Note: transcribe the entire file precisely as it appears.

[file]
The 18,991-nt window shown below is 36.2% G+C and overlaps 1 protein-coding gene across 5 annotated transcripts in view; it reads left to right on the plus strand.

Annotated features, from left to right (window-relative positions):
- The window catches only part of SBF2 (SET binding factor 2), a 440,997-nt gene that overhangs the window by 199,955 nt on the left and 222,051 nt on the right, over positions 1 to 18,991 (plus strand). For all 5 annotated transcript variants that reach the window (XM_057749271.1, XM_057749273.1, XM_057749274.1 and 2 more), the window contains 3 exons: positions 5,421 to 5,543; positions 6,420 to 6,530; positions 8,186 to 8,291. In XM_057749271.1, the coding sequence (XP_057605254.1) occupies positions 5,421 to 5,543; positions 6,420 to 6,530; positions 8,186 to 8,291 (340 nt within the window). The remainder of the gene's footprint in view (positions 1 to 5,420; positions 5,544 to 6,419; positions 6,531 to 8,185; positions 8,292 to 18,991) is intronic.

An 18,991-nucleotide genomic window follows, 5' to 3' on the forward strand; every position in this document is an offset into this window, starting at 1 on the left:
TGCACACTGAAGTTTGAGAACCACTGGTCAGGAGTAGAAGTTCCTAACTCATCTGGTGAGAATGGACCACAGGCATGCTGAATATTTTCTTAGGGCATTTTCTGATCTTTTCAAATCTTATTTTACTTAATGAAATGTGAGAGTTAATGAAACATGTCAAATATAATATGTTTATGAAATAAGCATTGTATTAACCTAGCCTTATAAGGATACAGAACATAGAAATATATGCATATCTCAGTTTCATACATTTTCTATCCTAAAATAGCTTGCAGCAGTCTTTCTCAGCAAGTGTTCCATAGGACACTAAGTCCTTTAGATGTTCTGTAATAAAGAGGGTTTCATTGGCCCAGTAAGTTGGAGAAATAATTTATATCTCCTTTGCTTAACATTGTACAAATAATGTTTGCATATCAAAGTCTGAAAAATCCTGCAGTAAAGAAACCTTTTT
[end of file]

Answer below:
The 18,991-nt window shown below is 36.2% G+C and overlaps 1 protein-coding gene across 5 annotated transcripts in view; it reads left to right on the plus strand.

Annotated features, from left to right (window-relative positions):
- The window catches only part of SBF2 (SET binding factor 2), a 440,997-nt gene that overhangs the window by 199,955 nt on the left and 222,051 nt on the right, over positions 1 to 18,991 (plus strand). For all 5 annotated transcript variants that reach the window (XM_057749271.1, XM_057749273.1, XM_057749274.1 and 2 more), the window contains 3 exons: positions 5,421 to 5,543; positions 6,420 to 6,530; positions 8,186 to 8,291. In XM_057749271.1, the coding sequence (XP_057605254.1) occupies positions 5,421 to 5,543; positions 6,420 to 6,530; positions 8,186 to 8,291 (340 nt within the window). The remainder of the gene's footprint in view (positions 1 to 5,420; positions 5,544 to 6,419; positions 6,531 to 8,185; positions 8,292 to 18,991) is intronic.

An 18,991-nucleotide genomic window follows, 5' to 3' on the forward strand; every position in this document is an offset into this window, starting at 1 on the left:
TGCACACTGAAGTTTGAGAACCACTGGTCAGGAGTAGAAGTTCCTAACTCATCTGGTGAGAATGGACCACAGGCATGCTGAATATTTTCTTAGGGCATTTTCTGATCTTTTCAAATCTTATTTTACTTAATGAAATGTGAGAGTTAATGAAACATGTCAAATATAATATGTTTATGAAATAAGCATTGTATTAACCTAGCCTTATAAGGATACAGAACATAGAAATATATGCATATCTCAGTTTCATACATTTTCTATCCTAAAATAGCTTGCAGCAGTCTTTCTCAGCAAGTGTTCCATAGGACACTAAGTCCTTTAGATGTTCTGTAATAAAGAGGGTTTCATTGGCCCAGTAAGTTGGAGAAATAATTTATATCTCCTTTGCTTAACATTGTACAAATAATGTTTGCATATCAAAGTCTGAAAAATCCTGCAGTAAAGAAACCTTTTT